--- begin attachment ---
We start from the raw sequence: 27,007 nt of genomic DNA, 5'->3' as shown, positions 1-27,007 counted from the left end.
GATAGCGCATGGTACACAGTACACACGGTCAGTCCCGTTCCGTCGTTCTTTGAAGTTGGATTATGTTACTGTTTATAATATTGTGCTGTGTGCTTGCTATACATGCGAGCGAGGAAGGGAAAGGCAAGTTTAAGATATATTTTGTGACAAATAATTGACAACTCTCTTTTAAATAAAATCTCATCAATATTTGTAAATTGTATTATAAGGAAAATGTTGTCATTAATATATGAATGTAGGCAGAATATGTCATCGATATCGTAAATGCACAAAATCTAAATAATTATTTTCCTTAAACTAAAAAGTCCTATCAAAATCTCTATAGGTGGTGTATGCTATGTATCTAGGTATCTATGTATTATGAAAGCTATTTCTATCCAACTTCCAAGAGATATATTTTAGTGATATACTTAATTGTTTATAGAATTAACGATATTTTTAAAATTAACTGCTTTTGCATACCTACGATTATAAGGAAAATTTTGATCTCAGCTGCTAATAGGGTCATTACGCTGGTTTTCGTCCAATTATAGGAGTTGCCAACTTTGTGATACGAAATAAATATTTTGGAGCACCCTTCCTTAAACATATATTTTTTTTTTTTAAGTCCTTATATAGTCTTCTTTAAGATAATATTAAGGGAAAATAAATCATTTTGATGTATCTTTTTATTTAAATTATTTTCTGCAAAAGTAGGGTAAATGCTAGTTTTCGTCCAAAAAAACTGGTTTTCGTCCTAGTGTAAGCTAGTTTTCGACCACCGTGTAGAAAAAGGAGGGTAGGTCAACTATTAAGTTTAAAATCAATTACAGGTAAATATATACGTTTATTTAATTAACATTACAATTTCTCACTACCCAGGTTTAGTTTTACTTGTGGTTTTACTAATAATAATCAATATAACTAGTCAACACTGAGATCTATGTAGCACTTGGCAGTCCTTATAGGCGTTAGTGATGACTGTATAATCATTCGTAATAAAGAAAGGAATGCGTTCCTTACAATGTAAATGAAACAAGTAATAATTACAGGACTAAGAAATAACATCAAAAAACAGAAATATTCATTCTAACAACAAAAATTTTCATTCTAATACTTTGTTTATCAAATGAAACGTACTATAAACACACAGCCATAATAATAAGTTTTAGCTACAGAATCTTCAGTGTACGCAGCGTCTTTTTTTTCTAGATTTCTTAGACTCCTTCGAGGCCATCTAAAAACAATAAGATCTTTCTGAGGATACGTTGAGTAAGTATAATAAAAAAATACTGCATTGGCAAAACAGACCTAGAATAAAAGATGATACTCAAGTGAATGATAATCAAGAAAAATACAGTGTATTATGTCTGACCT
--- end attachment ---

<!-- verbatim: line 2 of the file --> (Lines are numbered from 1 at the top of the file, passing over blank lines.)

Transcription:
GATAGCGCATGGTACACAGTACACACGGTCAGTCCCGTTCCGTCGTTCTTTGAAGTTGGATTATGTTACTGTTTATAATATTGTGCTGTGTGCTTGCTATACATGCGAGCGAGGAAGGGAAAGGCAAGTTTAAGATATATTTTGTGACAAATAATTGACAACTCTCTTTTAAATAAAATCTCATCAATATTTGTAAATTGTATTATAAGGAAAATGTTGTCATTAATATATGAATGTAGGCAGAATATGTCATCGATATCGTAAATGCACAAAATCTAAATAATTATTTTCCTTAAACTAAAAAGTCCTATCAAAATCTCTATAGGTGGTGTATGCTATGTATCTAGGTATCTATGTATTATGAAAGCTATTTCTATCCAACTTCCAAGAGATATATTTTAGTGATATACTTAATTGTTTATAGAATTAACGATATTTTTAAAATTAACTGCTTTTGCATACCTACGATTATAAGGAAAATTTTGATCTCAGCTGCTAATAGGGTCATTACGCTGGTTTTCGTCCAATTATAGGAGTTGCCAACTTTGTGATACGAAATAAATATTTTGGAGCACCCTTCCTTAAACATATATTTTTTTTTTTTAAGTCCTTATATAGTCTTCTTTAAGATAATATTAAGGGAAAATAAATCATTTTGATGTATCTTTTTATTTAAATTATTTTCTGCAAAAGTAGGGTAAATGCTAGTTTTCGTCCAAAAAAACTGGTTTTCGTCCTAGTGTAAGCTAGTTTTCGACCACCGTGTAGAAAAAGGAGGGTAGGTCAACTATTAAGTTTAAAATCAATTACAGGTAAATATATACGTTTATTTAATTAACATTACAATTTCTCACTACCCAGGTTTAGTTTTACTTGTGGTTTTACTAATAATAATCAATATAACTAGTCAACACTGAGATCTATGTAGCACTTGGCAGTCCTTATAGGCGTTAGTGATGACTGTATAATCATTCGTAATAAAGAAAGGAATGCGTTCCTTACAATGTAAATGAAACAAGTAATAATTACAGGACTAAGAAATAACATCAAAAAACAGAAATATTCATTCTAACAACAAAAATTTTCATTCTAATACTTTGTTTATCAAATGAAACGTACTATAAACACACAGCCATAATAATAAGTTTTAGCTACAGAATCTTCAGTGTACGCAGCGTCTTTTTTTTCTAGATTTCTTAGACTCCTTCGAGGCCATCTAAAAACAATAAGATCTTTCTGAGGATACGTTGAGTAAGTATAATAAAAAAATACTGCATTGGCAAAACAGACCTAGAATAAAAGATGATACTCAAGTGAATGATAATCAAGAAAAATACAGTGTATTATGTCTGACCT